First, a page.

There were a few wonderfully subtle thematic echoes, as when, for the first time ever in an inaugural speech, Obama recognized gays and lesbians in one of several exhortations to equality—that line about our journey not being complete—shortly before Richard Blanco, the first gay poet at an inaugural, recited his uneven but Whitmanesque “One Day” (Whitman, too, was gay).
And when Obama spoke of “the most evident of truths—that all of us are created equal,” as “the star that guides us still,” he was as if anticipating the final lines of Blanco’s poem:
And always one moon
like a silent drum tapping on every rooftop
and every window, of one country—all of us—
facing the stars
hope—a new constellation
waiting for us to map it,
waiting for us to name it—together.
That was even more hopeful than Obama’s last line, the one about carrying “into an uncertain future that precious light of freedom.” The president is self-assured enough this time to embrace uncertainty, and let mere hope, that cheap drug of the gullible optimist, finally be bygone. Good for him. And us.
The following is a transcript of President Obama’s second inaugural speech:
MR. OBAMA: Vice President Biden, Mr. Chief Justice, Members of the United States Congress, distinguished guests, and fellow citizens:
Each time we gather to inaugurate a president, we bear witness to the enduring strength of our Constitution. We affirm the promise of our democracy. We recall that what binds this nation together is not the colors of our skin or the tenets of our faith or the origins of our names. What makes us exceptional – what makes us American – is our allegiance to an idea, articulated in a declaration made more than two centuries ago:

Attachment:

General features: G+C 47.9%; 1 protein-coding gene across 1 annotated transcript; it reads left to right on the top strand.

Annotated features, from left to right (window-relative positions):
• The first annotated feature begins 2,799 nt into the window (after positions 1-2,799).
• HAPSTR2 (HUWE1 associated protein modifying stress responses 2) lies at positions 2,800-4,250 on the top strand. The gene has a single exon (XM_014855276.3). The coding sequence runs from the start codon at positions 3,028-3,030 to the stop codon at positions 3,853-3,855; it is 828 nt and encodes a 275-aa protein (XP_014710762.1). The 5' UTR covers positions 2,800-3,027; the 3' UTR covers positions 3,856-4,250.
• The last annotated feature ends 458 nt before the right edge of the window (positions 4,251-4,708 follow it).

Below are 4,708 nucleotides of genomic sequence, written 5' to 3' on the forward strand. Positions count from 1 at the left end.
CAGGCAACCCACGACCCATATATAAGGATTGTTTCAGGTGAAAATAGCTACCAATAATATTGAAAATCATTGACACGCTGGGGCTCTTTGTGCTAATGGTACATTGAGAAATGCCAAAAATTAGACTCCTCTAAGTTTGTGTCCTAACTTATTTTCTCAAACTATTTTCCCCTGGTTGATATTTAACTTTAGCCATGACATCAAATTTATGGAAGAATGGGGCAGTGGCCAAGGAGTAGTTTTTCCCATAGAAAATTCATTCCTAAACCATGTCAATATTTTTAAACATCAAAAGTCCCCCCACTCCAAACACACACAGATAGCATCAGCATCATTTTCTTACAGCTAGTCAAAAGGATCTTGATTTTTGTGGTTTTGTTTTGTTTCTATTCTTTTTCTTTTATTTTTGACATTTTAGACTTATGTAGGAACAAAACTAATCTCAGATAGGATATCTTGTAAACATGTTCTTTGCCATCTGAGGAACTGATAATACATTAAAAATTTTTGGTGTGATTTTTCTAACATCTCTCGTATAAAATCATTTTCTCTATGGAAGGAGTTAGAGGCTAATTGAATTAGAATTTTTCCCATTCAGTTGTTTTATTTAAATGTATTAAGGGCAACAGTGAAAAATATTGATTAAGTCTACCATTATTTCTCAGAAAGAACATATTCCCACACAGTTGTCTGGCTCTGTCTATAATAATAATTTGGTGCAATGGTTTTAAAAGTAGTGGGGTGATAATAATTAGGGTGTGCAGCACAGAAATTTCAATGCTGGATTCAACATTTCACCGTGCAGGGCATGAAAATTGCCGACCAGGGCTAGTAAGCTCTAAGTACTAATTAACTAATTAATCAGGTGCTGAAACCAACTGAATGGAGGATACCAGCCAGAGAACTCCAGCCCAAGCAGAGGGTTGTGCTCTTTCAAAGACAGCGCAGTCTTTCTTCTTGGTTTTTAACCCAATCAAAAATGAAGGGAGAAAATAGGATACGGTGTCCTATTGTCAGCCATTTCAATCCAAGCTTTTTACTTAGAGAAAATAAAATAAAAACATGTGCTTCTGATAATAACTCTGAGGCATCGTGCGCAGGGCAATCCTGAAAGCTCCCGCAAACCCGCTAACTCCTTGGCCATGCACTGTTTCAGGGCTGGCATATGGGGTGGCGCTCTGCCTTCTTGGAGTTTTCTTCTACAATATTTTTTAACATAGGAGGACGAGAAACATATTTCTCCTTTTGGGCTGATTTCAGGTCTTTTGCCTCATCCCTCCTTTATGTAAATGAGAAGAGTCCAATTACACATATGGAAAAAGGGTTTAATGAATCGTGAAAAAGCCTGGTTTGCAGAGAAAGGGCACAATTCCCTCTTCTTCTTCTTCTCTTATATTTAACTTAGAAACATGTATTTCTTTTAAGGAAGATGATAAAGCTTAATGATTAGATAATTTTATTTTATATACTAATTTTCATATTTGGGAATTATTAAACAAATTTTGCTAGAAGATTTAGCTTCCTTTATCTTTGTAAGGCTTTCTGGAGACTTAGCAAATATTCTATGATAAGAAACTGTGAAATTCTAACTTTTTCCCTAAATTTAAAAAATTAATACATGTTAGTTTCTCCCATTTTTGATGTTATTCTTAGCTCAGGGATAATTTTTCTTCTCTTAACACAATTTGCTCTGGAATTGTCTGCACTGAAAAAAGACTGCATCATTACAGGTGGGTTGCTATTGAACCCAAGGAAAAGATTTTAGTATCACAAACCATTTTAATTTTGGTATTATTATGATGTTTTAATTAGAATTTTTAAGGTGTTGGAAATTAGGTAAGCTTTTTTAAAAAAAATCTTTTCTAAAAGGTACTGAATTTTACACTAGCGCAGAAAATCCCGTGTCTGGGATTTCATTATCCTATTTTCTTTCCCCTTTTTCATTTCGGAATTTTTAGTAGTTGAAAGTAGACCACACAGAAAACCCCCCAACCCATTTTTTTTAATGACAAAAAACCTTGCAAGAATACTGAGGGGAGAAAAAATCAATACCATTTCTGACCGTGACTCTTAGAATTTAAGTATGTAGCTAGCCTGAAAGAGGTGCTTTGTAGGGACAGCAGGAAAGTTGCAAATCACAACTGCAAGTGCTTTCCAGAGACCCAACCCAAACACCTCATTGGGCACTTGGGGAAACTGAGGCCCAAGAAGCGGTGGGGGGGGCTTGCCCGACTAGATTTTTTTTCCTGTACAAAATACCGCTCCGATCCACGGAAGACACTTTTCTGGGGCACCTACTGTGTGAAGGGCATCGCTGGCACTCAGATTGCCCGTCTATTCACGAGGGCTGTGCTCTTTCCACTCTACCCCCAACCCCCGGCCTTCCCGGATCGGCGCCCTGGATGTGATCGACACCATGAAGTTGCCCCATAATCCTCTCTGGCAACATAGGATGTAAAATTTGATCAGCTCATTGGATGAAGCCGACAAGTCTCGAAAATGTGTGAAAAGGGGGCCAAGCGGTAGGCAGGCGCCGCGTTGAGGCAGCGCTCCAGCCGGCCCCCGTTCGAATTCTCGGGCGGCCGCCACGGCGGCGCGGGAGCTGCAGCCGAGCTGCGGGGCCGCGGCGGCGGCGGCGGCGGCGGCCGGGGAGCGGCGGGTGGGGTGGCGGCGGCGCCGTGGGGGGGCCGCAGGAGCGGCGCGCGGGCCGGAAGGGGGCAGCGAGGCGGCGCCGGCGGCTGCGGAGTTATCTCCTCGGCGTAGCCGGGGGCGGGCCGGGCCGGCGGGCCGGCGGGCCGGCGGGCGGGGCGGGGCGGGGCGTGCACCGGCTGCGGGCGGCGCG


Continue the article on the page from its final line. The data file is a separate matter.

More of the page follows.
“We hold these truths to be self-evident, that all men are created equal, that they are endowed by their Creator with certain unalienable rights, that among these are Life, Liberty, and the pursuit of Happiness.”
Today we continue a never-ending journey, to bridge the meaning of those words with the realities of our time. For history tells us that while these truths may be self-evident, they have never been self-executing; that while freedom is a gift from God, it must be secured by His people here on Earth. The patriots of 1776 did not fight to replace the tyranny of a king with the privileges of a few or the rule of a mob. They gave to us a Republic, a government of, and by, and for the people, entrusting each generation to keep safe our founding creed.
For more than two hundred years, we have.
Through blood drawn by lash and blood drawn by sword, we learned that no union founded on the principles of liberty and equality could survive half-slave and half-free. We made ourselves anew, and vowed to move forward together.
Together, we determined that a modern economy requires railroads and highways to speed travel and commerce; schools and colleges to train our workers.
Together, we discovered that a free market only thrives when there are rules to ensure competition and fair play.
Together, we resolved that a great nation must care for the vulnerable, and protect its people from life’s worst hazards and misfortune.
Through it all, we have never relinquished our skepticism of central authority, nor have we succumbed to the fiction that all society’s ills can be cured through government alone. Our celebration of initiative and enterprise; our insistence on hard work and personal responsibility, these are constants in our character.
But we have always understood that when times change, so must we; that fidelity to our founding principles requires new responses to new challenges; that preserving our individual freedoms ultimately requires collective action. For the American people can no more meet the demands of today’s world by acting alone than American soldiers could have met the forces of fascism or communism with muskets and militias. No single person can train all the math and science teachers we’ll need to equip our children for the future, or build the roads and networks and research labs that will bring new jobs and businesses to our shores. Now, more than ever, we must do these things together, as one nation, and one people.